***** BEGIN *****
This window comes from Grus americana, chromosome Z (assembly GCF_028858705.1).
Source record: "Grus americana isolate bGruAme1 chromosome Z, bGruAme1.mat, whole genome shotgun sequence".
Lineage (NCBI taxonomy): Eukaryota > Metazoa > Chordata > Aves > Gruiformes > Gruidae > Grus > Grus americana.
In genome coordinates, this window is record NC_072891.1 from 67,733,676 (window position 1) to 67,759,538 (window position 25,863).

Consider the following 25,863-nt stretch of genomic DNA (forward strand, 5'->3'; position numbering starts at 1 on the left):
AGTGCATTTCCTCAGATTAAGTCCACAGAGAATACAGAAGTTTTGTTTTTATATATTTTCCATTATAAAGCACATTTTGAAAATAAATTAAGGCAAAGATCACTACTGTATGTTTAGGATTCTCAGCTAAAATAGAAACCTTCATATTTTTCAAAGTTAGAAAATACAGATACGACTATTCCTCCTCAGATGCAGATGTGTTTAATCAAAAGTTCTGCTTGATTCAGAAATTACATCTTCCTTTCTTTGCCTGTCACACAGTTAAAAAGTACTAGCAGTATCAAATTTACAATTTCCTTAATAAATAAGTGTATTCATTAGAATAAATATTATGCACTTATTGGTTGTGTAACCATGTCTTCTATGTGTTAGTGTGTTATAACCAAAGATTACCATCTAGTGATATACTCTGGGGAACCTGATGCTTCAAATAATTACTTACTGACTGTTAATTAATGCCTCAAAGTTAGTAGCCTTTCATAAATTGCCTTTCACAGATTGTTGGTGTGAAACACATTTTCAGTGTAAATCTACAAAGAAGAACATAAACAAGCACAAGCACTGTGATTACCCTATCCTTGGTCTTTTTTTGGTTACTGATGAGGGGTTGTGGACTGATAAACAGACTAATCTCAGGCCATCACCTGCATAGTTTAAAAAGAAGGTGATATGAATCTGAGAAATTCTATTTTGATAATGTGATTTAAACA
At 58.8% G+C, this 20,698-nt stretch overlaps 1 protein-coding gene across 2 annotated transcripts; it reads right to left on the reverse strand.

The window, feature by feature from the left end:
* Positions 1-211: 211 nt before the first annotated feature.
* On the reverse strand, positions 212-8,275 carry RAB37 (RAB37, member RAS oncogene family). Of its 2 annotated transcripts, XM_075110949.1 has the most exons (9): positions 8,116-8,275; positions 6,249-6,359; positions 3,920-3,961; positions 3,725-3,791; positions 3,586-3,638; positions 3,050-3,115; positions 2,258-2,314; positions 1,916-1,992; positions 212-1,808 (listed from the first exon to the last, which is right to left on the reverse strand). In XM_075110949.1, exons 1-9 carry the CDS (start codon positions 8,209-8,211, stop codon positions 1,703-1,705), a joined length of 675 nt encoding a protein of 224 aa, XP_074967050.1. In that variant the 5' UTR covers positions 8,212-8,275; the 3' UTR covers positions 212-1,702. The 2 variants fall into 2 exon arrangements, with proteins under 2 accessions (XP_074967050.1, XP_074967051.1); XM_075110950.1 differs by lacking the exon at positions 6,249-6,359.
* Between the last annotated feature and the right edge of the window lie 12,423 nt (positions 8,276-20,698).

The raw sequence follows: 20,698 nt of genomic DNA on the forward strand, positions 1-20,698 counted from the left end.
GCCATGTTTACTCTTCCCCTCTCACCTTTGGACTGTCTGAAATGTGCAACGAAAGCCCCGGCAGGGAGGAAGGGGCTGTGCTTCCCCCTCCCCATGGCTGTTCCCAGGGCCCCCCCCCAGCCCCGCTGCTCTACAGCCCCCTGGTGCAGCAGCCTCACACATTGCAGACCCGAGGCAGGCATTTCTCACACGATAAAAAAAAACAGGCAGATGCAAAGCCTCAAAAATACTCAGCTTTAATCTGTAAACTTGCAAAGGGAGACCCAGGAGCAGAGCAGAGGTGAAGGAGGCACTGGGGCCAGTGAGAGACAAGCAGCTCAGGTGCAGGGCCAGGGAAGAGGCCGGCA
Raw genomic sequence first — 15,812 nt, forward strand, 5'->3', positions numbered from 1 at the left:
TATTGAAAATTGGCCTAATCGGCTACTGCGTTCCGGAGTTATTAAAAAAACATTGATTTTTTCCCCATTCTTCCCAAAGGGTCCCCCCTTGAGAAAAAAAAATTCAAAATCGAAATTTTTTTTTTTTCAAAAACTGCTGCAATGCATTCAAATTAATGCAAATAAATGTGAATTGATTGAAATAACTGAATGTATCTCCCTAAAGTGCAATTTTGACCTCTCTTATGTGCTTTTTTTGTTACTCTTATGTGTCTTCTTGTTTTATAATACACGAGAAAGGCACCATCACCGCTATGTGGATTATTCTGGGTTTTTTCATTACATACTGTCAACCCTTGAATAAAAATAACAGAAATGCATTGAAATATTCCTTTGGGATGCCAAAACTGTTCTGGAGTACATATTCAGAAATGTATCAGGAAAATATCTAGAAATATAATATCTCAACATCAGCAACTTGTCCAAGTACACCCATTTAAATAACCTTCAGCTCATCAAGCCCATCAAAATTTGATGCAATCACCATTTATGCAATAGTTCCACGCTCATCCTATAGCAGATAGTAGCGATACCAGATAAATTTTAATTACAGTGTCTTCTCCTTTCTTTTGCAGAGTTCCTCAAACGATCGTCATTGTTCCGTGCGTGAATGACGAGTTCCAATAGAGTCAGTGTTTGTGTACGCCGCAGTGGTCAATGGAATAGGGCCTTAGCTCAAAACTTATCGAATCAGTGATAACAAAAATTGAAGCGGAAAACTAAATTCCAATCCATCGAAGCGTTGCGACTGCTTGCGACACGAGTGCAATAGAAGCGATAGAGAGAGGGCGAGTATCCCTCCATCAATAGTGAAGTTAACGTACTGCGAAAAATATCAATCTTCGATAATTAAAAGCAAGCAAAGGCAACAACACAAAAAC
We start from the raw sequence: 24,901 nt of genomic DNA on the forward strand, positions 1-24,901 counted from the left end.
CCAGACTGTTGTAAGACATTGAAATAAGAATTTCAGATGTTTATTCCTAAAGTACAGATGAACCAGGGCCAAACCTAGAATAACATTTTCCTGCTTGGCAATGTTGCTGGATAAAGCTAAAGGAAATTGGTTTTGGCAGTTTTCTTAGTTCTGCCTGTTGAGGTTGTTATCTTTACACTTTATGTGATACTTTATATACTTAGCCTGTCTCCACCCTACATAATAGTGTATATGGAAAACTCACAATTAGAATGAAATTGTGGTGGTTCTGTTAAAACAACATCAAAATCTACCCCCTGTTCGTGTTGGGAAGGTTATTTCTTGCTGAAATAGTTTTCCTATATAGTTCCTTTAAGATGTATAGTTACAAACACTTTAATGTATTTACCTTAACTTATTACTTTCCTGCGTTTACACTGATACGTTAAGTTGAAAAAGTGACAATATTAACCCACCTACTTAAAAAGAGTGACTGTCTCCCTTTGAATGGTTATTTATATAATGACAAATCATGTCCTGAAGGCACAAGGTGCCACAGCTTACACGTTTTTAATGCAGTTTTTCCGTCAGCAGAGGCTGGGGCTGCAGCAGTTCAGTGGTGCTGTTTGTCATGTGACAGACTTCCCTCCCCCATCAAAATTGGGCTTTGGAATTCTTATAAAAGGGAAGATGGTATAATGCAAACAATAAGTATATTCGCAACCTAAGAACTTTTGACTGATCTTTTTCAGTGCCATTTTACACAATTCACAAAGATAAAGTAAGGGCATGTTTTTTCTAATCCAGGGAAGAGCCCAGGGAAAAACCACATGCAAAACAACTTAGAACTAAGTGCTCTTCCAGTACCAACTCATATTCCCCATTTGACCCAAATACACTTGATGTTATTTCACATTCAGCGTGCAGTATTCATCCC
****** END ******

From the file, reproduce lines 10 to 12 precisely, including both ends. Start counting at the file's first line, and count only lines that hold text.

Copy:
* On the reverse strand, positions 212-8,275 carry RAB37 (RAB37, member RAS oncogene family). Of its 2 annotated transcripts, XM_075110949.1 has the most exons (9): positions 8,116-8,275; positions 6,249-6,359; positions 3,920-3,961; positions 3,725-3,791; positions 3,586-3,638; positions 3,050-3,115; positions 2,258-2,314; positions 1,916-1,992; positions 212-1,808 (listed from the first exon to the last, which is right to left on the reverse strand). In XM_075110949.1, exons 1-9 carry the CDS (start codon positions 8,209-8,211, stop codon positions 1,703-1,705), a joined length of 675 nt encoding a protein of 224 aa, XP_074967050.1. In that variant the 5' UTR covers positions 8,212-8,275; the 3' UTR covers positions 212-1,702. The 2 variants fall into 2 exon arrangements, with proteins under 2 accessions (XP_074967050.1, XP_074967051.1); XM_075110950.1 differs by lacking the exon at positions 6,249-6,359.
* Between the last annotated feature and the right edge of the window lie 12,423 nt (positions 8,276-20,698).

The raw sequence follows: 20,698 nt of genomic DNA on the forward strand, positions 1-20,698 counted from the left end.